Bob Stoops Shares Strong Opinion On How The NCAA ‘Has Really Failed’

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The ongoing soap opera of the Name, Image, and Likeness (NIL) landscape is not disappearing anytime soon, whether coaches like it or not. Yes, there will be some type of legislation eventually passed, but Bob Stoops called the rules established by the NCAA a failure.

There’s no need to re-hash all that has transpired over the past twelve months when it comes to NIL. But what most college coaches agree on is how the lack of rule structure has made this the wild west of college athletics. How does the NCAA expect to all of a sudden stop the influence of boosters? They aren’t just going to magically disappear after all the involvement we’ve seen in the last several months.


But this all goes back to the NCAA, which wasn’t prepared or didn’t care enough to look at what NIL would do once folks figured out that it could be used for other purposes besides a deal with a local bar. What we are seeing now is a massive change in how we approach paying players, who deserve to be paid by the way. But the coaches are now looking around the country and are fed up with having to engage in a public bidding war for a player. When it was all done under the table, at least they didn’t have to discuss it.

Former Oklahoma coach Bob Stoops appeared on ‘The Rush’, a talk show hosted by Tyler McComas and Teddy Lehman and broadcast around the state of Oklahoma. During his appearance, Stoops made a point to say how bad the NCAA has done in enforcing laws for one problem, while they make hasty decisions regarding other cases that come across their desk.

“The bottom line, be careful what you wish for. It’s totally different than what we’ve been used to. My opinion, we need a new leadership group. The NCAA and the way it’s been has really failed overall. Who goes by rules anymore and how they enforce it just seems so ambiguous. Look at Oklahoma State and their basketball program and what happened to them, brutal and just so wrong and so late. And then other teams, nothing happens to them.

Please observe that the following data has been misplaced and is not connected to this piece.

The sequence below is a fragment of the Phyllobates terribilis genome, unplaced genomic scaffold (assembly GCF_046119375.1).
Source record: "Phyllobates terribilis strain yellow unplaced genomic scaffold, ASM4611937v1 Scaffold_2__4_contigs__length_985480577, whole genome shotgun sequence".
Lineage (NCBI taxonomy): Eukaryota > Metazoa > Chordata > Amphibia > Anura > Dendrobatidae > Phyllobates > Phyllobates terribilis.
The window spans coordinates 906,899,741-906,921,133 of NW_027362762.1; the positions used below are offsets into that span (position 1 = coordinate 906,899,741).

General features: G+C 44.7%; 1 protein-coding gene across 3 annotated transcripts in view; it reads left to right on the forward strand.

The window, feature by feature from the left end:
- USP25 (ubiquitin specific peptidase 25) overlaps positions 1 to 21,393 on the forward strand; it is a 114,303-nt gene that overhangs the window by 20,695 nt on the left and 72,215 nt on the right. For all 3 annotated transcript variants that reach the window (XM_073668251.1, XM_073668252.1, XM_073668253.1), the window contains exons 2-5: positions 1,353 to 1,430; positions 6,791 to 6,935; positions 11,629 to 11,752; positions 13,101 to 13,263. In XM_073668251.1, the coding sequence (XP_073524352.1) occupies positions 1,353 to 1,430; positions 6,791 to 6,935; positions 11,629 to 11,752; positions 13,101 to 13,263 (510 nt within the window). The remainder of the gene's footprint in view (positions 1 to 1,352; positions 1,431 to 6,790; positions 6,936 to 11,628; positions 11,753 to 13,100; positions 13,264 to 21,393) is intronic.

“I’m not pointing fingers at anyone, it happens in football too,” Stoops added. “I’ve been very disillusioned for a long, long time on the NCAA. Just through my football years and how they enforce things or don’t.”


Stoops then mentioned an idea that may gain traction now that the NCAA has failed so miserably.

“Maybe we need to have a new league of Power Five teams that have their own league, with their own whatever it be — commissioner, or governing board. You may have to put a salary cap on everybody and every team. Who knows? I don’t know. Again, I’m not living it like these other people are. But from afar, it looks like right now, nobody has control of anything. I don’t know if that’s ever good.”

It’s not surprising to hear former coaches and even current ones behind the scenes talk about breaking off into their own league, leaving the NCAA behind. The lack of control by the NCAA has been brought to the forefront on many occasions over the past few years, and it doesn’t look like things will get any better anytime soon. Even when the NCAA decides to hire a new president, that person will probably need several years to fix the issues in some sports.